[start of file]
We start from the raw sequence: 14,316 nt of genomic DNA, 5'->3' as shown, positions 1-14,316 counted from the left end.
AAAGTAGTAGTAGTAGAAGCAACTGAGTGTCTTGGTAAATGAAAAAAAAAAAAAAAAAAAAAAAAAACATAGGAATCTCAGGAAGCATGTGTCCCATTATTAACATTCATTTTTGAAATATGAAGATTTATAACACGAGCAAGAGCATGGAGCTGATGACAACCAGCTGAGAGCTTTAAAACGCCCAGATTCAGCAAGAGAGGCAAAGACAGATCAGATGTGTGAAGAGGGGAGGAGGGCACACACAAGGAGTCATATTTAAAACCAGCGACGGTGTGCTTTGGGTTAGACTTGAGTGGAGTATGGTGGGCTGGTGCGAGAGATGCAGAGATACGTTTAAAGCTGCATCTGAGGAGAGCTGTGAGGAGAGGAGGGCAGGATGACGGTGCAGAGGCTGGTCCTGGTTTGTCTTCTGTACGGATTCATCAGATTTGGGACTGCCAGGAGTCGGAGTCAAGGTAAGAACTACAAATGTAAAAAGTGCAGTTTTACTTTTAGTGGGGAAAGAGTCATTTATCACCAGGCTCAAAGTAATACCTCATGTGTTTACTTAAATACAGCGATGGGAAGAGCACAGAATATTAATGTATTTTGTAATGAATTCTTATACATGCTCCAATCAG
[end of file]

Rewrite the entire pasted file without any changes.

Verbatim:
We start from the raw sequence: 14,316 nt of genomic DNA, 5'->3' as shown, positions 1-14,316 counted from the left end.
AAAGTAGTAGTAGTAGAAGCAACTGAGTGTCTTGGTAAATGAAAAAAAAAAAAAAAAAAAAAAAAAACATAGGAATCTCAGGAAGCATGTGTCCCATTATTAACATTCATTTTTGAAATATGAAGATTTATAACACGAGCAAGAGCATGGAGCTGATGACAACCAGCTGAGAGCTTTAAAACGCCCAGATTCAGCAAGAGAGGCAAAGACAGATCAGATGTGTGAAGAGGGGAGGAGGGCACACACAAGGAGTCATATTTAAAACCAGCGACGGTGTGCTTTGGGTTAGACTTGAGTGGAGTATGGTGGGCTGGTGCGAGAGATGCAGAGATACGTTTAAAGCTGCATCTGAGGAGAGCTGTGAGGAGAGGAGGGCAGGATGACGGTGCAGAGGCTGGTCCTGGTTTGTCTTCTGTACGGATTCATCAGATTTGGGACTGCCAGGAGTCGGAGTCAAGGTAAGAACTACAAATGTAAAAAGTGCAGTTTTACTTTTAGTGGGGAAAGAGTCATTTATCACCAGGCTCAAAGTAATACCTCATGTGTTTACTTAAATACAGCGATGGGAAGAGCACAGAATATTAATGTATTTTGTAATGAATTCTTATACATGCTCCAATCAG